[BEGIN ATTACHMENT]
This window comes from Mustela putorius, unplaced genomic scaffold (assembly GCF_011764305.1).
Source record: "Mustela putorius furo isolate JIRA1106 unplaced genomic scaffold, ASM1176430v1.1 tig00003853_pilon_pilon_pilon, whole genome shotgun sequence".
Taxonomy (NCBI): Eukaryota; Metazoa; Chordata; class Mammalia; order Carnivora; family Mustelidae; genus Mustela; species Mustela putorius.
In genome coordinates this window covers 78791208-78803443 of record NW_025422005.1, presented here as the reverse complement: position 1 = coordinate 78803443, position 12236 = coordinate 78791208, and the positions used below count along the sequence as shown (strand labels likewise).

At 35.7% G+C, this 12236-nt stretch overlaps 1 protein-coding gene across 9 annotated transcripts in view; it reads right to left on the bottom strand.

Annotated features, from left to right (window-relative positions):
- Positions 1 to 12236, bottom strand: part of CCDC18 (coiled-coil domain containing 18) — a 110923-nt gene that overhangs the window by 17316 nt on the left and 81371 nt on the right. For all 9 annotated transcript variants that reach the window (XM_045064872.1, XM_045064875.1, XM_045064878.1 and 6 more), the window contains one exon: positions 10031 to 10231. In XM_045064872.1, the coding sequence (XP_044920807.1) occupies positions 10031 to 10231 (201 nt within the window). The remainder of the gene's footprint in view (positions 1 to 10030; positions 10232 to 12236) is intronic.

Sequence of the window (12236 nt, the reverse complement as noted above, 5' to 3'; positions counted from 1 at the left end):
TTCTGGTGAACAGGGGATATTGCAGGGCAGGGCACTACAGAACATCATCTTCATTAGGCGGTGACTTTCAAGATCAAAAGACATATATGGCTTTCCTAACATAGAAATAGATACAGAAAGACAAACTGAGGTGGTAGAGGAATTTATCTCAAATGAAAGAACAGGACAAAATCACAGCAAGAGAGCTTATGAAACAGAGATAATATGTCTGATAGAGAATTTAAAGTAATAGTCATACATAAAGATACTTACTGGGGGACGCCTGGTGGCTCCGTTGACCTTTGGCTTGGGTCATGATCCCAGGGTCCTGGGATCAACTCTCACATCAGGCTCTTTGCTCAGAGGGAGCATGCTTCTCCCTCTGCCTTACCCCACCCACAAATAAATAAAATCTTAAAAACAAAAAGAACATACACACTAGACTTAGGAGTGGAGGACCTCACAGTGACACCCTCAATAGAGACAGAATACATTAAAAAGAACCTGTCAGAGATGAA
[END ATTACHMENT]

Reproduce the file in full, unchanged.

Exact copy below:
This window comes from Mustela putorius, unplaced genomic scaffold (assembly GCF_011764305.1).
Source record: "Mustela putorius furo isolate JIRA1106 unplaced genomic scaffold, ASM1176430v1.1 tig00003853_pilon_pilon_pilon, whole genome shotgun sequence".
Taxonomy (NCBI): Eukaryota; Metazoa; Chordata; class Mammalia; order Carnivora; family Mustelidae; genus Mustela; species Mustela putorius.
In genome coordinates this window covers 78791208-78803443 of record NW_025422005.1, presented here as the reverse complement: position 1 = coordinate 78803443, position 12236 = coordinate 78791208, and the positions used below count along the sequence as shown (strand labels likewise).

At 35.7% G+C, this 12236-nt stretch overlaps 1 protein-coding gene across 9 annotated transcripts in view; it reads right to left on the bottom strand.

Annotated features, from left to right (window-relative positions):
- Positions 1 to 12236, bottom strand: part of CCDC18 (coiled-coil domain containing 18) — a 110923-nt gene that overhangs the window by 17316 nt on the left and 81371 nt on the right. For all 9 annotated transcript variants that reach the window (XM_045064872.1, XM_045064875.1, XM_045064878.1 and 6 more), the window contains one exon: positions 10031 to 10231. In XM_045064872.1, the coding sequence (XP_044920807.1) occupies positions 10031 to 10231 (201 nt within the window). The remainder of the gene's footprint in view (positions 1 to 10030; positions 10232 to 12236) is intronic.

Sequence of the window (12236 nt, the reverse complement as noted above, 5' to 3'; positions counted from 1 at the left end):
TTCTGGTGAACAGGGGATATTGCAGGGCAGGGCACTACAGAACATCATCTTCATTAGGCGGTGACTTTCAAGATCAAAAGACATATATGGCTTTCCTAACATAGAAATAGATACAGAAAGACAAACTGAGGTGGTAGAGGAATTTATCTCAAATGAAAGAACAGGACAAAATCACAGCAAGAGAGCTTATGAAACAGAGATAATATGTCTGATAGAGAATTTAAAGTAATAGTCATACATAAAGATACTTACTGGGGGACGCCTGGTGGCTCCGTTGACCTTTGGCTTGGGTCATGATCCCAGGGTCCTGGGATCAACTCTCACATCAGGCTCTTTGCTCAGAGGGAGCATGCTTCTCCCTCTGCCTTACCCCACCCACAAATAAATAAAATCTTAAAAACAAAAAGAACATACACACTAGACTTAGGAGTGGAGGACCTCACAGTGACACCCTCAATAGAGACAGAATACATTAAAAAGAACCTGTCAGAGATGAA